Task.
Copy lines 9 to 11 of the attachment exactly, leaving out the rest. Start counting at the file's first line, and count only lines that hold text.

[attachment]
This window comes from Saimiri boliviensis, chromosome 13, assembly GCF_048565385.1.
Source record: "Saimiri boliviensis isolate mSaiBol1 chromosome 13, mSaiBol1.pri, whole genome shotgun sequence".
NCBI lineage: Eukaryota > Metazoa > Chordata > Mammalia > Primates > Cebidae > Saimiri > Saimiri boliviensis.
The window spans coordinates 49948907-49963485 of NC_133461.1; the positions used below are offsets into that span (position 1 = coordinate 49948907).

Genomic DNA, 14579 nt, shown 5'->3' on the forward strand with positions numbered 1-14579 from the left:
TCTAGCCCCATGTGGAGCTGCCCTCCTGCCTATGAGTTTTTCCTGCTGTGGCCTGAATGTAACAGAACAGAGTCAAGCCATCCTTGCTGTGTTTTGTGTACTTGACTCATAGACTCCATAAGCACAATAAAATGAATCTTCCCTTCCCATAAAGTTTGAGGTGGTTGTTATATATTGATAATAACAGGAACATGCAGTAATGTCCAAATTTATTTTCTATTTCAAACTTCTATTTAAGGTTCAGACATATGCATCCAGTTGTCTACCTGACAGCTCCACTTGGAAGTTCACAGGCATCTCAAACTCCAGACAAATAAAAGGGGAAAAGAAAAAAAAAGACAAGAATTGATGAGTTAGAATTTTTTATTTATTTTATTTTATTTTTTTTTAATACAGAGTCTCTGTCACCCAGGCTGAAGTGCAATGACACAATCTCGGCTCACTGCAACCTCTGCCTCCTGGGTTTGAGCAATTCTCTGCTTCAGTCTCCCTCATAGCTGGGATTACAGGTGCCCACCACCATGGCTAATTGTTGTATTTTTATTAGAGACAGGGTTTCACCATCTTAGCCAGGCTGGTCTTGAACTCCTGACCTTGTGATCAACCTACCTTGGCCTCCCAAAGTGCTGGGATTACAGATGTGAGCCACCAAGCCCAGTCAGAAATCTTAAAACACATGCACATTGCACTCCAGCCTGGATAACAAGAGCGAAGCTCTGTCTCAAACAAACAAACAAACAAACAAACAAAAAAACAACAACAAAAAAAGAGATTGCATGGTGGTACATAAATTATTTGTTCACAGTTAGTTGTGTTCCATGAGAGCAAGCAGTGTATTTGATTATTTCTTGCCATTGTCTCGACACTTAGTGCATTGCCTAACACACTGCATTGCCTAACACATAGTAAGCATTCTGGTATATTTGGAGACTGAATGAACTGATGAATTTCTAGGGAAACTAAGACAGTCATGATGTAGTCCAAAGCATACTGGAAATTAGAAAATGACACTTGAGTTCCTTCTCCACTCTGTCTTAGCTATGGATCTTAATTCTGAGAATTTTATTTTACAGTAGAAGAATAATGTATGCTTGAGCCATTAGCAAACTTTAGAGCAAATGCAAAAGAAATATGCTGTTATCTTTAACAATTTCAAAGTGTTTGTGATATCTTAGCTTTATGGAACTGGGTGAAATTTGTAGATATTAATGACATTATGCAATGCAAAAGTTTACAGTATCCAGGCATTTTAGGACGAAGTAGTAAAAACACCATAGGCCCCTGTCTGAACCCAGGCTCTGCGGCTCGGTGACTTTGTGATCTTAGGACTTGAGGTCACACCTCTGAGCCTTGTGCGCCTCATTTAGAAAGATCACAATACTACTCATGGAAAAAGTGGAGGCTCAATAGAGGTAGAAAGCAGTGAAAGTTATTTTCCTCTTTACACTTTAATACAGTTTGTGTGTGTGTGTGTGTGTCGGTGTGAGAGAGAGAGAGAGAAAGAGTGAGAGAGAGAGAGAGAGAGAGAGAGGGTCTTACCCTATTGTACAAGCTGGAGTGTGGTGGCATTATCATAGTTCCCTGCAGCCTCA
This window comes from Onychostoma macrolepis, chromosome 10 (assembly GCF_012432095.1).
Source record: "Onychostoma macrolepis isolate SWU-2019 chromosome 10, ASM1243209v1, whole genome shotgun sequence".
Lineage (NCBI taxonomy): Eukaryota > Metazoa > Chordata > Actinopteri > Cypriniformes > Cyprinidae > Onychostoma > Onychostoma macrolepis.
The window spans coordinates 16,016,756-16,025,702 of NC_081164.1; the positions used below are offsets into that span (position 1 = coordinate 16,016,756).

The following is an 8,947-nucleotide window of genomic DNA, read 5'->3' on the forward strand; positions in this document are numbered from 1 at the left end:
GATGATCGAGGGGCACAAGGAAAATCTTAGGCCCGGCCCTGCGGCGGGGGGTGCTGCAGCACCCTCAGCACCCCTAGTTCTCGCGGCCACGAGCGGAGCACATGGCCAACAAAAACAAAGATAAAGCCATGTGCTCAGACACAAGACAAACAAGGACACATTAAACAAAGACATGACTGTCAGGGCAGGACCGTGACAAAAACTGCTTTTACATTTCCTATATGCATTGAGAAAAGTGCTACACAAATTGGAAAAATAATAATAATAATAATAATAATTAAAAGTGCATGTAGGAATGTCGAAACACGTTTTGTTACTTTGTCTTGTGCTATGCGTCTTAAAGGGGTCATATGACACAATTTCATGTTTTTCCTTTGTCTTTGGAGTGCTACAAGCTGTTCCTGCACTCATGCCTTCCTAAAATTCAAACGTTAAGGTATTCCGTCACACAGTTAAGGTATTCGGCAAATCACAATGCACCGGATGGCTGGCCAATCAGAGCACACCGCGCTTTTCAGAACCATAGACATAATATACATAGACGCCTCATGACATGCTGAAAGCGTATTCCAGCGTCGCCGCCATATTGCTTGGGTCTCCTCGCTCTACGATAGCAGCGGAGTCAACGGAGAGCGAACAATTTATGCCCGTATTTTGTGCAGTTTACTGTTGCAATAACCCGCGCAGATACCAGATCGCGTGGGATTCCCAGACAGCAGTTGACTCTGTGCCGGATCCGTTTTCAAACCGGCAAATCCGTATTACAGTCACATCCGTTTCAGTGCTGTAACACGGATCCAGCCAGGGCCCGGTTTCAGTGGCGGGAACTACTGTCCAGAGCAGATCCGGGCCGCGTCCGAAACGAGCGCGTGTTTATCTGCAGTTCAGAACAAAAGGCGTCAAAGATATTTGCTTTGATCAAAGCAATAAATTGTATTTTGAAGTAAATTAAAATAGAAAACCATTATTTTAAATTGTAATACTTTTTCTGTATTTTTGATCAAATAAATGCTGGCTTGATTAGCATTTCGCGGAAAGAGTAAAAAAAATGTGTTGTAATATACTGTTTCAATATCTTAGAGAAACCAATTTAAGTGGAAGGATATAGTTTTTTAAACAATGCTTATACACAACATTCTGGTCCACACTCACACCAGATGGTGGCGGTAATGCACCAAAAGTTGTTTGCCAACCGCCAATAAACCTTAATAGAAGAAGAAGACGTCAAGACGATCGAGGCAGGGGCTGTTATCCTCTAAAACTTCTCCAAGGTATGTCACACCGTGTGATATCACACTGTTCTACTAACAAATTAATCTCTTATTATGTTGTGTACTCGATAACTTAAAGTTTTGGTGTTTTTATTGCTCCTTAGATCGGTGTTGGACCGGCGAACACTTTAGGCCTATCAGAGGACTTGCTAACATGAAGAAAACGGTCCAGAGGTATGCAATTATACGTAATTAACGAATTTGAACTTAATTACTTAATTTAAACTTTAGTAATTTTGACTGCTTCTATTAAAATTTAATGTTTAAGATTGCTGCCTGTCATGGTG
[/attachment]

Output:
Lineage (NCBI taxonomy): Eukaryota > Metazoa > Chordata > Actinopteri > Cypriniformes > Cyprinidae > Onychostoma > Onychostoma macrolepis.
The window spans coordinates 16,016,756-16,025,702 of NC_081164.1; the positions used below are offsets into that span (position 1 = coordinate 16,016,756).

The following is an 8,947-nucleotide window of genomic DNA, read 5'->3' on the forward strand; positions in this document are numbered from 1 at the left end: